Downloaded and unpacked OpenCASCADE_src.tgz (e.g. into /users/rlygin/dev/Dev/OCC/fix-mac32)
export CASROOT=/users/rlygin/dev/Dev/OCC/fix-mac32
# remove shipped ltmain.sh – see previous post
cp ${CASROOT}/make/ltmain.sh ${CASROOT}/make/ltmain.sh.sav
ln –s /usr/share/libtool/ltmain.sh ${CASROOT}/make/ltmain.sh
cd ${CASROOT}
aclocal
automake
autoconf
export INSTALL_DIR=${CASROOT}/install
export CPPFLAGS="-I/usr/X11/include -arch i386"
export LDFLAGS="-arch i386 -Wl,-dylib_file,/System/Library/Frameworks/OpenGL.framework/Versions/A/Libraries/libGL.dylib:/System/Library/Frameworks/OpenGL.framework/Versions/A/Libraries/libGL.dylib"
The latter option is to work-around 10.5 OpenGL bug described here and here.
For release mode:
./configure --with-xmu-include=/usr/X11R6/include --with-xmu-library=/usr/X11R6/lib --with-gl-include=/usr/X11R6/include --with-gl-library=/usr/X11R6/lib --with-dps-include=/usr/X11R6/include --with-dps-library=/usr/X11R6/lib --with-x-include=/usr/X11R6/include --with-x-libraries=/usr/X11R6/lib --with-x --enable-static=no --enable-shared=yes --enable-production=yes --without-tcl --without-tk --disable-draw --disable-wok --disable-wrappers --prefix=${INSTALL_DIR}
Though I have explicitly specified all those --with-xmu- etc options they seemed to have no effect and what matters is CPPFLAGS and LDFLAGS. Notice also that I disabled Draw, WOK and the Wrappers modules.

Watch for the output and ensure that all your intended modules are correctly configured. Then type:
make
make install

On a properly configured machine the above worked just fine and after a few hours there was a working build. However lauching the unit test framework I quickly faced with an exception on a test case related to use of Standard_Transient in multi-threaded mode. The root-cause came up quickly – race condition in Standard_Transient reference count. See Standard_Atomic.hxx:
//===================================================
// Default stub implementation, not atomic actually
//===================================================
#else

inline void Standard_Atomic_Increment (int volatile* var)
{
++(*var);
}

...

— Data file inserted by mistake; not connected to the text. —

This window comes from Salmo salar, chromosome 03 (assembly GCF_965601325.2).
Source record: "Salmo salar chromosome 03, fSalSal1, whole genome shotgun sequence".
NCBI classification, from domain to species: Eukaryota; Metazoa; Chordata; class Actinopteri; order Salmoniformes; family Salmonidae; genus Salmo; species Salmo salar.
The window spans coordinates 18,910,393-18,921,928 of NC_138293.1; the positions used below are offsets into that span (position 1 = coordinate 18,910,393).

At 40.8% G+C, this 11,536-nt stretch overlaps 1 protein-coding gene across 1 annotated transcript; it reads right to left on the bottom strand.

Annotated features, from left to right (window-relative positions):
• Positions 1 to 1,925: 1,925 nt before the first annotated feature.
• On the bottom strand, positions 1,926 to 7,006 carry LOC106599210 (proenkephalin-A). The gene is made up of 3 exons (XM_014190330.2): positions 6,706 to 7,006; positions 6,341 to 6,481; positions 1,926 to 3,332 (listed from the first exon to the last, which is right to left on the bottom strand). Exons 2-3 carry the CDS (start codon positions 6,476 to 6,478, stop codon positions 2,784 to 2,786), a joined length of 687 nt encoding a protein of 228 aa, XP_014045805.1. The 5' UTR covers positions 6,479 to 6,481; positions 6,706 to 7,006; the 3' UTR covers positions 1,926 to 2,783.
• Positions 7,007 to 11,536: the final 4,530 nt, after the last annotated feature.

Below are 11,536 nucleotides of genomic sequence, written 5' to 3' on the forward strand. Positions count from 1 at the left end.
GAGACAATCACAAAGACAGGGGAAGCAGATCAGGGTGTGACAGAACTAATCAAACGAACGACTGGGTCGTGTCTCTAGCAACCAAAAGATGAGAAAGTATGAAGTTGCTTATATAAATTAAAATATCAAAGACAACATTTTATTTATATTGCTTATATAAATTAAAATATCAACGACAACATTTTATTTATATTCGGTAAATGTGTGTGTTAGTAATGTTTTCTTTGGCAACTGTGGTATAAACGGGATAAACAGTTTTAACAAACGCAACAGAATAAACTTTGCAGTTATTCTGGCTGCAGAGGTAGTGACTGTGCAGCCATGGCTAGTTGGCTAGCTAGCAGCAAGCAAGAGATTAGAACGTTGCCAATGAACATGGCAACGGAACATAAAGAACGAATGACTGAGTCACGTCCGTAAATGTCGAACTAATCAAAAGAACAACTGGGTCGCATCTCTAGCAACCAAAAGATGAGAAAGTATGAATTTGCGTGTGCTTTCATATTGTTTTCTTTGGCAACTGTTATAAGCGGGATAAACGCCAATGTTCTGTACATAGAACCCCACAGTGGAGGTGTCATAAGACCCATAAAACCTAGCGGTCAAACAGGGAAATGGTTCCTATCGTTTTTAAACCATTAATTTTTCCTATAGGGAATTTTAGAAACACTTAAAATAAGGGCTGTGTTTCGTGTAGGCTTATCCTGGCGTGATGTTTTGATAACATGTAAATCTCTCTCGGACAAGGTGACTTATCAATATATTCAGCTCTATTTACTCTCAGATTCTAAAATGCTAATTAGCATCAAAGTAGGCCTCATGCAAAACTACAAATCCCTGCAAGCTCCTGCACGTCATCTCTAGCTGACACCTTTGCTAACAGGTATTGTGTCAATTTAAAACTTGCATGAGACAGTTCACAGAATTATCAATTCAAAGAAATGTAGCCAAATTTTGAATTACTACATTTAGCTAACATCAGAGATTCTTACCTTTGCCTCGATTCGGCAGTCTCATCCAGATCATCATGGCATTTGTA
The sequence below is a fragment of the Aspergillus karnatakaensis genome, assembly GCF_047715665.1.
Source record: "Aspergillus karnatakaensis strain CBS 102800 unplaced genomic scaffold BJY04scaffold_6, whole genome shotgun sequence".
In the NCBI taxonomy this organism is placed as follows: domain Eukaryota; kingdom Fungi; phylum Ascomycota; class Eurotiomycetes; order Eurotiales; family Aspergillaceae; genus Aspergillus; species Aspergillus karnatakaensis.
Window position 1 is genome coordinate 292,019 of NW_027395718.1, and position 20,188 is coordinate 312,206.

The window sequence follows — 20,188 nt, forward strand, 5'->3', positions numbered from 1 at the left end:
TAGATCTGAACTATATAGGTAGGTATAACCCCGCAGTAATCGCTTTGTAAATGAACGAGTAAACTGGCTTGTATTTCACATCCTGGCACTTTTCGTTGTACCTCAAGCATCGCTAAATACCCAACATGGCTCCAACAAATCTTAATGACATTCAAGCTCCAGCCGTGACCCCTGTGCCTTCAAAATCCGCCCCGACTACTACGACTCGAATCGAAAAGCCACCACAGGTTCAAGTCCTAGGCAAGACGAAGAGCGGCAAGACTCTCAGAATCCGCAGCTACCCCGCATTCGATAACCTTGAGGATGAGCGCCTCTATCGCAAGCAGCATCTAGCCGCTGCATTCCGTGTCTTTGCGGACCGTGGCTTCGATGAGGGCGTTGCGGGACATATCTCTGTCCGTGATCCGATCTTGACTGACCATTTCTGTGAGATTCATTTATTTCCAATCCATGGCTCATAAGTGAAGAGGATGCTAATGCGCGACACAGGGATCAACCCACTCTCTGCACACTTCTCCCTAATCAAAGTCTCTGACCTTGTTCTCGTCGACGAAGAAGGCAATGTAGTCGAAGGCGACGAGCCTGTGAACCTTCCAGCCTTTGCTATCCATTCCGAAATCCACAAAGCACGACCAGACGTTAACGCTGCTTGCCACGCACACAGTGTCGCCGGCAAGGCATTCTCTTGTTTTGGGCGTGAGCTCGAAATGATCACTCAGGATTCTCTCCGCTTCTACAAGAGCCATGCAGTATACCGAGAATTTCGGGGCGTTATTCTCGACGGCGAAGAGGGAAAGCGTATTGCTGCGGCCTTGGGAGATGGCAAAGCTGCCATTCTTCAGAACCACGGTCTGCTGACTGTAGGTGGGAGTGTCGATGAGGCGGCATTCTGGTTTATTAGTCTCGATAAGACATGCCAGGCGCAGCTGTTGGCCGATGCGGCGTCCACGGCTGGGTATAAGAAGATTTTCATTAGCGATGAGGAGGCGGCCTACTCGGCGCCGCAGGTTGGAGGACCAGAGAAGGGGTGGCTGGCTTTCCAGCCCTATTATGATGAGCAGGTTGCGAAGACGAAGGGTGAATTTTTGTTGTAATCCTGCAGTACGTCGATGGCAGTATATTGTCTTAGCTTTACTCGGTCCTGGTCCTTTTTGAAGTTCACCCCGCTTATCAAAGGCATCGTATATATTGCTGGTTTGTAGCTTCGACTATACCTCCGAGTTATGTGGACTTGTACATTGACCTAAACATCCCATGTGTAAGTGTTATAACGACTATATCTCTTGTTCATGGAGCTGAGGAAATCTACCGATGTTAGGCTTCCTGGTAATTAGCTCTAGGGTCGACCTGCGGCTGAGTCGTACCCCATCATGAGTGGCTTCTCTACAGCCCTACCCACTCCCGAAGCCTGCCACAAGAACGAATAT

Thus, it was simply not thread-safe at all. Fortunately the fix was easy to make – just use Linux implementation (as gcc is also used on MacOS):
#elif defined(LIN) || defined(__APPLE__)

inline void Standard_Atomic_Increment (int volatile* var)
{
// C equivalent:
// ++(*var);

__asm__ __volatile__
(
"lock incl %0"
: "=m"(*var) // out
: "m" (*var) // in
);
}
...

So, hopefully the Open CASCADE team will integerate this fix as it already kindly did for all other fixes previous pioneers did for MacOS.
After the fix everything worked as expected.

I have currently only ported CAD Exchanger SDK. GUI and Command Line (CLI) remain Windows-only. So no real attempts to make OpenGL-related code work on Mac yet. Perhaps it will uncover some new problems. If anyone knows this one upfront it would be great to learn their experience …

2010-04-05

Porting on Linux

Another brief post, now about my experience to port on Linux. This may sound something trivial to Linux experts but perhaps will save a few hours of tedious work to someone who is not a guru.

I was following the Build Instructions outlined in the OCC user’s documentation to use autoconf/automake tools. My build box was RHEL4 Update 4. So I diligently downloaded the OCC source archive, ungzipped’ed it and ran ./configure with some required options (e.g. --disable-wrappers,...). Then make.

There were multiple hiccups along the way but after several hours I could get built libraries inside ./ros/adm/make/*/.libs. To my surprise they did not contain the .so suffix and so I was stuck as I could not do anything about it. I emailed to my colleagues at OCC begging for some help. They were generous enough to offer some hints, so thanks for that again Igor ;-) ! In parallel, Google gave a couple of helpful links as well:
http://lists.kde.org/?l=kdevelop&m=111840274221191&w=2
http://osdir.com/ml/gnu.libtool.bugs/2003-07/msg00005.html

Root-cause: it was a mismatch between the libtool pre-installed on the system (which was of version 1.5.6) and ltmain.sh shipped with OCC (which expected libtool 1.4.3). Linking ./ros/make/ltmain.sh to /usr/share/libtool/ltmain.sh solved the problem. ./configure and make went smoothly and now all the libraries do contain .so.

This experience made me think that this step – ignoring shipped ltmain.sh and using pre-installed one should just always be done.

Any thoughts on this ?

P.S. Looking deeply into libtool which is autodenerated by ./configure, I still can’t figure out when ${shared_ext} is being defined to .so. So if anyone has mastered all this mechanism, I’d be interested to know ...

2010-03-31

Mixing run-times

A brief post not related to Surface modeling but still hopefully useful...

Last week-end I was testing a first version of the X3D converter to be added to CAD Exchanger. X3D stands for eXtensible 3D format (ISO19975) which could be seen as a successor of VRML format. Check http://www.web3d.org for more details.

The persistent representation uses XML as a file format, and I use Open CASCADE XML formatter for that. Once the XML document has been created, it is fed into LDOM_XmlWriter (part of Open CASCADE) which dumps contents to the file. LDOM_XmlWriter accepts FILE* as a file object.